Västfast and Södra Älvsborg Hospital psychiatric unit
Operations in the renovated building:
Psychiatry outpatient care and administrative facilities
Operations in new construction:
Inpatient wards, an 80-bed emergency department for adult psychiatric patients, a 10-bed unit for paediatric psychiatric patients, a rehabilitation unit and administrative offices
Psychiatry’s quarters is a major investment in bringing together psychiatric care in one clinic at Södra Älvsborg Hospital, southwest Sweden. It’s also a significant investment in using recycled furniture to create a sustainable circular flow. “Interior design is an important element of healthcare, and we’re pleasantly surprised by how good recycled furniture can be when the solution is well thought-out and well planned,” says project manager Pernilla Jansson.
Psychiatry’s quarters in Borås consists of a new star-shaped building and a renovated older building linked together by a newly built main entrance. The purpose of the project has been to bring all psychiatric care in the catchment area together in one place and create more fit-for-purpose spaces for both patients and staff. “We don’t want our clinic to feel like a closed institutional facility – we want it to feel welcoming and supportive of the patient’s independence, freedom and self-reliance, while also feeling peaceful, safe and secure for everyone moving around the building,” says Pernilla Jansson. What also makes the project special is that about three-quarters of the items of furniture in the older building have been reused, with many of them being refurbished, refreshed and customised by Kinnarps.
We didn’t think much of the old interior design could be saved, but after the renovation you can’t tell the difference between the reused and newly produced furniture. Everything feels equally fresh and blends well together.
At the beginning of the project, the existing interior design was inventoried to see what of the old furniture suited White Architects’ interior design concepts and could be renovated and brought up to date. Kinnarps updated and renewed 600 of about 900 items of furniture in total.
"The demand for sustainable solutions and reuse is growing, and we have good systems that can handle extensive and complex projects. There are only winners in this, not least the environment," says Peter Göransson, Kinnarps Borås. But just because something’s circular doesn’t automatically mean that it’s sustainable. First, a professional assessment must be made to ensure that products that are not sustainable or suitable are removed.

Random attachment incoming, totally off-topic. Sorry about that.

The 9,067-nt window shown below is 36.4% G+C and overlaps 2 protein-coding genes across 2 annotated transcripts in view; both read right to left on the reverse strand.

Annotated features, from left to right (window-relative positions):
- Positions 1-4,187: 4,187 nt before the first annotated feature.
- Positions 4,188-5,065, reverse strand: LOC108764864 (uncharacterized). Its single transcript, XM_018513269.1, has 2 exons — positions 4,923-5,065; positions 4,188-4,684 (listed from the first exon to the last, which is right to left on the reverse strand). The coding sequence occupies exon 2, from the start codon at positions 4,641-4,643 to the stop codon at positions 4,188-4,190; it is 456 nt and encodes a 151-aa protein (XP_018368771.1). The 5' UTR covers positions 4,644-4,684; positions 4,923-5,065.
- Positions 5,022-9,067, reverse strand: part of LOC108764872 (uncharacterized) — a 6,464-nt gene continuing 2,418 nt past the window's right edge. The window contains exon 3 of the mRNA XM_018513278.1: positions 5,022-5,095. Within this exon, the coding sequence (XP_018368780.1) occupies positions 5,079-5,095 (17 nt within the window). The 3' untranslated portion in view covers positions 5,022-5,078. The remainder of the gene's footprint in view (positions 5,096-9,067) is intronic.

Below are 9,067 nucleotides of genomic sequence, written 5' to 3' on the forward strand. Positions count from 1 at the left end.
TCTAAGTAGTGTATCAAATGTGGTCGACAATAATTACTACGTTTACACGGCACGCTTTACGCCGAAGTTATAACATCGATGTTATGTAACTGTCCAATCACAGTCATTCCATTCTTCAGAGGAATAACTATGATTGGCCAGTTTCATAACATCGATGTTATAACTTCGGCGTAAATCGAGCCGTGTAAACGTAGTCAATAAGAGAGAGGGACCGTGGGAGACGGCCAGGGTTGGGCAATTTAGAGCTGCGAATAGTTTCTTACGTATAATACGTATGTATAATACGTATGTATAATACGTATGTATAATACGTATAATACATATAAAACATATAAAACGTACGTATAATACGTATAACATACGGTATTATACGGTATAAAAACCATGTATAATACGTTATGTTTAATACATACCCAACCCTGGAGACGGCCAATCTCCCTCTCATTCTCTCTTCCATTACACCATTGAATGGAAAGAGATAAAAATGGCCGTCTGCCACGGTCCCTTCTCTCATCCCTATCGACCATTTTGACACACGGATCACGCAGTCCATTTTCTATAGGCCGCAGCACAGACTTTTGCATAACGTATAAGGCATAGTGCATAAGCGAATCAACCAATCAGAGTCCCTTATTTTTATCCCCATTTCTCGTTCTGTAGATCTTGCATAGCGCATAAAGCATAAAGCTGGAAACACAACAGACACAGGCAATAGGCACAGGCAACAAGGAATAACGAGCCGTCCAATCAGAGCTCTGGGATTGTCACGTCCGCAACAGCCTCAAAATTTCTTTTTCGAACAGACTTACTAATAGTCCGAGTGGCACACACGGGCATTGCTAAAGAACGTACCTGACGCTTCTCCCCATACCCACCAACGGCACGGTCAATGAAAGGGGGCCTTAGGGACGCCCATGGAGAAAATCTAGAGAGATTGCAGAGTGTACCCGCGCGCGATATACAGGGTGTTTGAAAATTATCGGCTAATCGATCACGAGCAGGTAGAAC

The requirement was that the new and reused furniture should comply with the same high environmental requirements and well thought-out interior design concepts to last over time.
Before and after. Kinnarps’ chair classic, Valv, was given a completely new and modern look!
Another important factor in a truly sustainable circular flow is that the furniture is made in a sustainable way from the outset, using environmentally friendly and high-quality materials. The fact that a large proportion of the furniture that was reused had originally been made in Sweden by Kinnarps simplified the process and helped to maintain the circular flow in the project. In Kinnarps’ factory in Skillingaryd in Sweden, seats and backrests were provided with new sustainability-certified fabrics/artificial leather, and the underframes were spray or powder coated. The furniture was then transported back to Borås city in Kinnarps’ distinctive way, wrapped in reusable blankets instead of single-use packaging and transported in Kinnarps’ own trucks running on fossil-free fuel.
"We were first told that there wasn't much furniture to reuse, but when we went out and looked, we saw great potential. And that’s often the case. It’s almost always possible to reuse more than you think without compromising on function or appearance. Our design knowledge is important for the end result," says Susanna von Eyben from White Architects.
In this case, 20-year-old products were given a new lease on life and can continue to be relevant and support the clinic’s activities. The longer the life cycle of an item of furniture, the lower its environmental impact. This is why it’s extremely important to us that our furniture can be used over a long period of time and thus achieve a low life cycle cost.
Pernilla Jansson is also more than satisfied and convinced that reuse will become increasingly common in Region Västra Götaland and at Södra Älvsborg Hospital.
“Sustainability arguments are compelling. The environmental and economic aspects are obvious, but there are social aspects too. Everyone working here can take pride in our efficient use of resources, and since we’re a taxpayer-funded operation, reuse also creates legitimacy for us in the local community,” she says.
While we have tried to reuse as much as possible in the past, we haven’t always had sufficient knowledge, resources and procedures. We’ve now learned a lot from both White and Kinnarps, and have seen that it works fantastically well if you work consciously and methodically in both the design and implementation phases.
Space for breaks. The Invito easy chair was reupholstered in a muted blue colour.
Popular lunch room. Updated chairs and sofa in earthy colours unite in the lunch room.
The Vigor easy chair was updated with delightful green tones.
Just because something’s circular doesn’t automatically mean that it’s sustainable. Sustainable and circular interior design is about making conscious choices, creating flexible solutions and choosing high quality. We offer everything from analyses, inventory and interior design solutions to advice on ergonomics, choice of colours and materials and updates to existing furniture.